PLoS One. 2015 Dec 17;10(12):e0145198. doi: 10.1371/journal.pone.0145198.  

Role of Epithelial-Mesenchyme Transition in Chlamydia Pathogenesis.
 

Igietseme JU, Omosun Y, Stuchlik O, Reed MS, Partin J, He Q, Joseph K, Ellerson D, Bollweg B, George Z, Eko FO, Bandea C, Liu H, Yang G, Shieh WJ, Pohl J, Karem K, Black CM.

1National Center for Emerging Zoonotic and Infectious Diseases, Centers for Disease Control & Prevention (CDC) Atlanta, GA 30333 USA. 2Department of Microbiology, Biochemistry & Immunology, Morehouse School of Medicine, Atlanta, GA 30310 USA.

 

Abstract

Chlamydia trachomatis genital infection in women causes serious adverse reproductive complications, and is a strong co-factor for human papilloma virus (HPV)-associated cervical epithelial carcinoma. We tested the hypothesis that Chlamydia induces epithelial-mesenchyme transition (EMT) involving T cell-derived TNF-alpha signaling, caspase activation, cleavage inactivation of dicer and dysregulation of micro-RNA (miRNA) in the reproductive epithelium; the pathologic process of EMT causes fibrosis and fertility-related epithelial dysfunction, and also provides the co-factor function for HPV-related cervical epithelial carcinoma. Using a combination of microarrays, immunohistochemistry and proteomics, we showed that chlamydia altered the expression of crucial miRNAs that control EMT, fibrosis and tumorigenesis; specifically, miR-15a, miR-29b, miR-382 and MiR-429 that maintain epithelial integrity were down-regulated, while miR-9, mi-R-19a, miR-22 and miR-205 that promote EMT, fibrosis and tumorigenesis were up-regulated. Chlamydia induced EMT in vitro and in vivo, marked by the suppression of normal epithelial cell markers especially E-cadherin but up-regulation of mesenchymal markers of pathological EMT, including T-cadherin, MMP9, and fibronectin. Also, Chlamydia upregulated pro-EMT regulators, including the zinc finger E-box binding homeobox protein, ZEB1, Snail1/2, and thrombospondin1 (Thbs1), but down-regulated anti-EMT and fertility promoting proteins (i.e., the major gap junction protein connexin 43 (Cx43), Mets1, Add1Scarb1 and MARCKSL1). T cell-derived TNF-alpha signaling was required for chlamydial-induced infertility and caspase inhibitors prevented both infertility and EMT. Thus, chlamydial-induced T cell-derived TNF-alpha activated caspases that inactivated dicer, causing alteration in the expression of reproductive epithelial miRNAs and induction of EMT. EMT causes epithelial malfunction, fibrosis, infertility, and the enhancement of tumorigenesis of HPV oncogene-transformed epithelial cells. These findings provide a novel understanding of the molecular pathogenesis of chlamydia-associated diseases, which may guide a rational prevention strategy.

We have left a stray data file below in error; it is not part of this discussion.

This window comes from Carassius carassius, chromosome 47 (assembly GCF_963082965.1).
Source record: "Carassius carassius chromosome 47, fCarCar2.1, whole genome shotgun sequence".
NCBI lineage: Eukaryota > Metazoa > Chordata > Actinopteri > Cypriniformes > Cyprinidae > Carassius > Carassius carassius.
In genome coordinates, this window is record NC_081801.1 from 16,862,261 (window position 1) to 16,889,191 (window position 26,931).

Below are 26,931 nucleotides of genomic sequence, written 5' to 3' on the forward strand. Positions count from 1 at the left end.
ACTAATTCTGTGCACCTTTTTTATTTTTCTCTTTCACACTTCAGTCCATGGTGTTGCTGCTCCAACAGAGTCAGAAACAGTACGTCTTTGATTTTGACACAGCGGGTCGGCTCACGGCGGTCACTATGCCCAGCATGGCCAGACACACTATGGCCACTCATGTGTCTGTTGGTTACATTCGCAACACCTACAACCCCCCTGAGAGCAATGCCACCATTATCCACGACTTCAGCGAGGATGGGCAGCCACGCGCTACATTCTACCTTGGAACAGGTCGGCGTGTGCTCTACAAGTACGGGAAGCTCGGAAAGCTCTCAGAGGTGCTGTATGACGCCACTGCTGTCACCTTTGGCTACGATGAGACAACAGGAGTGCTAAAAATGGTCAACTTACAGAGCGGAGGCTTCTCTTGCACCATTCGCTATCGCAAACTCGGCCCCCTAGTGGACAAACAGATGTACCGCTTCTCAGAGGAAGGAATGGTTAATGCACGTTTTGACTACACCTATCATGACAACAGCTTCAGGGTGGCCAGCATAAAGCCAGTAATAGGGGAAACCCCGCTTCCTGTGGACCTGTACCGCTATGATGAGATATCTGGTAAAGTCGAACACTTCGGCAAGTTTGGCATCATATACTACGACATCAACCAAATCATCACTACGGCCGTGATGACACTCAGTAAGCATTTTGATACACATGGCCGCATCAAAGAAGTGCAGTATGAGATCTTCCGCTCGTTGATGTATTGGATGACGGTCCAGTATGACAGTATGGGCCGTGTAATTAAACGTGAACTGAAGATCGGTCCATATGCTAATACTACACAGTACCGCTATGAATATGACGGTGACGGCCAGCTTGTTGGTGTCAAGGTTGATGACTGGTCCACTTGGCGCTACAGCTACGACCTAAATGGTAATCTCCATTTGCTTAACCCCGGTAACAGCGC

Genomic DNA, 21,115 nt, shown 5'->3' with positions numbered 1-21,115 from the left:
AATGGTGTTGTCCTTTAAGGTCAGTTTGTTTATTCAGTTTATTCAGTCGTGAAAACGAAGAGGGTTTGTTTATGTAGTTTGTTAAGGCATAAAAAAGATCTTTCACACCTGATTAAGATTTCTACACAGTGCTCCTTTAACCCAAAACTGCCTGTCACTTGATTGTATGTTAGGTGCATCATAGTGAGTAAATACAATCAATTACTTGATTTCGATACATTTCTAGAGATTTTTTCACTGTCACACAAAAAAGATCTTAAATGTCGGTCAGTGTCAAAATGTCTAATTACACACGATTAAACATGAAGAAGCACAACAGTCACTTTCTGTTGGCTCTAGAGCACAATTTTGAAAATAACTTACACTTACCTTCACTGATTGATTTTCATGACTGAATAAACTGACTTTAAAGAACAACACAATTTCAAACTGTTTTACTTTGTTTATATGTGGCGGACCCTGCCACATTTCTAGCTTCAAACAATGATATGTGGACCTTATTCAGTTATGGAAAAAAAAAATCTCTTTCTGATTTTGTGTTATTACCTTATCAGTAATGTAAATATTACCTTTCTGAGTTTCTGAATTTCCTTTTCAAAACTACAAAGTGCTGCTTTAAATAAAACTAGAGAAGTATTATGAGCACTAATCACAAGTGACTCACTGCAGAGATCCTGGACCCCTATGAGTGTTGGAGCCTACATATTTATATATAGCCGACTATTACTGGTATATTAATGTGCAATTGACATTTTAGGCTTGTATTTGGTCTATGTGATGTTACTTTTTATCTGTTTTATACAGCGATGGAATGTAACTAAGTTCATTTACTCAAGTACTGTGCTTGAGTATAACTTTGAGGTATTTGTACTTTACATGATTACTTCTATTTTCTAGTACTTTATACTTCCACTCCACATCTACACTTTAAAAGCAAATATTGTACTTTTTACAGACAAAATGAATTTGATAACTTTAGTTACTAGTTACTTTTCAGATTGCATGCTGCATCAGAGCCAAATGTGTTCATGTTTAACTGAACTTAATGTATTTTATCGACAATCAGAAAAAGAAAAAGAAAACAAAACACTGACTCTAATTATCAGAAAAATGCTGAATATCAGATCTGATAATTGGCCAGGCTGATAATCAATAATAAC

PMID: 26681200. PMCID: PMC4683008.

 

Supplement

Genital infection by Chlamydia trachomatis is a major public health concern because it is the most common bacterial sexually transmitted disease (STD) in the United States and several other industrialized nations. An estimated $2.5 billion is spent annually on more than 4 million reported cases of the genial infections in the United States alone. In women, the complications of genital chlamydial infection include pelvic inflammatory disease (PID), fibrosis, ectopic pregnancy and tubal factor infertility. Genital C. trachomatis infection is also a strong co-factor for human papilloma virus (HPV)-associated cervical epithelial carcinoma [1] (Figure 1). There are increasing threats of resistant chlamydial strains emerging globally, although there are still some effective antibiotics to treat diagnosed cases. However, the rampant asymptomatic infections in women (over 60%) often make the manifestation of complications the first evidence of infection. Therefore, since there is no human vaccine, a better understanding of the molecular pathogenesis of chlamydial complications in women and its role as a co-factor in HPV-related cervical carcinoma is crucial for developing new therapies and design efficacious vaccines to control chlamydia in the human population.

 

fig1Figure 1. Reproductive cancer complications of genital chlamydial infection